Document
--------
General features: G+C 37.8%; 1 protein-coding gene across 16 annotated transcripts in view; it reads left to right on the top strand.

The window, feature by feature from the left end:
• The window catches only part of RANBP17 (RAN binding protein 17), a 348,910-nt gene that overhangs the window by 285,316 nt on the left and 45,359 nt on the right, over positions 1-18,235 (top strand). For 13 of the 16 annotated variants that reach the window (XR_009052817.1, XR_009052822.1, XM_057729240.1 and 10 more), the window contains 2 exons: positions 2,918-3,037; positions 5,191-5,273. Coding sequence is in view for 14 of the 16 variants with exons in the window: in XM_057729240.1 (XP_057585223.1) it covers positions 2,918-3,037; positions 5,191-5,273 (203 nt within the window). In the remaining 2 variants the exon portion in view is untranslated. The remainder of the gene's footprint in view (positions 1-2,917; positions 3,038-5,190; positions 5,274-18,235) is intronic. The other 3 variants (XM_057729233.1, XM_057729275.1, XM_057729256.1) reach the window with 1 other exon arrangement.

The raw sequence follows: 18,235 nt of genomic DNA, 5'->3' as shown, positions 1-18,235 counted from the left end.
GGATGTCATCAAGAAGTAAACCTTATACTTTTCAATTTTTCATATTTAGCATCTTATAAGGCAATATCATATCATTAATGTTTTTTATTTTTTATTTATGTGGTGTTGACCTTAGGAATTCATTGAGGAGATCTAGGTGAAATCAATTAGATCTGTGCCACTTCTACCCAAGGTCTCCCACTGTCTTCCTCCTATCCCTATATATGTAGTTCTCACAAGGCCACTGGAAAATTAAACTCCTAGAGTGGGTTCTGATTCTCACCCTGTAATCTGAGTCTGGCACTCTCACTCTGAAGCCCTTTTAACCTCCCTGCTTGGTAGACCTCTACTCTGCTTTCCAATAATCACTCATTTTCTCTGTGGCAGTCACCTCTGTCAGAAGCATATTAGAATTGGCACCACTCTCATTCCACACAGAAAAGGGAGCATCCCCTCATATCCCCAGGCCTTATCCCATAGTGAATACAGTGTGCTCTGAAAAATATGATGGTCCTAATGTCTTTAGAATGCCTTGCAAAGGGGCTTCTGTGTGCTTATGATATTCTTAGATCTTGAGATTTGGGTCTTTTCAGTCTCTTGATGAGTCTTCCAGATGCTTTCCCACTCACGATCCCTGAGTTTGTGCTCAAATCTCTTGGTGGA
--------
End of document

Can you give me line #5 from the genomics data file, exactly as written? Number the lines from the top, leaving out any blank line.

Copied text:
GGATGTCATCAAGAAGTAAACCTTATACTTTTCAATTTTTCATATTTAGCATCTTATAAGGCAATATCATATCATTAATGTTTTTTATTTTTTATTTATGTGGTGTTGACCTTAGGAATTCATTGAGGAGATCTAGGTGAAATCAATTAGATCTGTGCCACTTCTACCCAAGGTCTCCCACTGTCTTCCTCCTATCCCTATATATGTAGTTCTCACAAGGCCACTGGAAAATTAAACTCCTAGAGTGGGTTCTGATTCTCACCCTGTAATCTGAGTCTGGCACTCTCACTCTGAAGCCCTTTTAACCTCCCTGCTTGGTAGACCTCTACTCTGCTTTCCAATAATCACTCATTTTCTCTGTGGCAGTCACCTCTGTCAGAAGCATATTAGAATTGGCACCACTCTCATTCCACACAGAAAAGGGAGCATCCCCTCATATCCCCAGGCCTTATCCCATAGTGAATACAGTGTGCTCTGAAAAATATGATGGTCCTAATGTCTTTAGAATGCCTTGCAAAGGGGCTTCTGTGTGCTTATGATATTCTTAGATCTTGAGATTTGGGTCTTTTCAGTCTCTTGATGAGTCTTCCAGATGCTTTCCCACTCACGATCCCTGAGTTTGTGCTCAAATCTCTTGGTGGA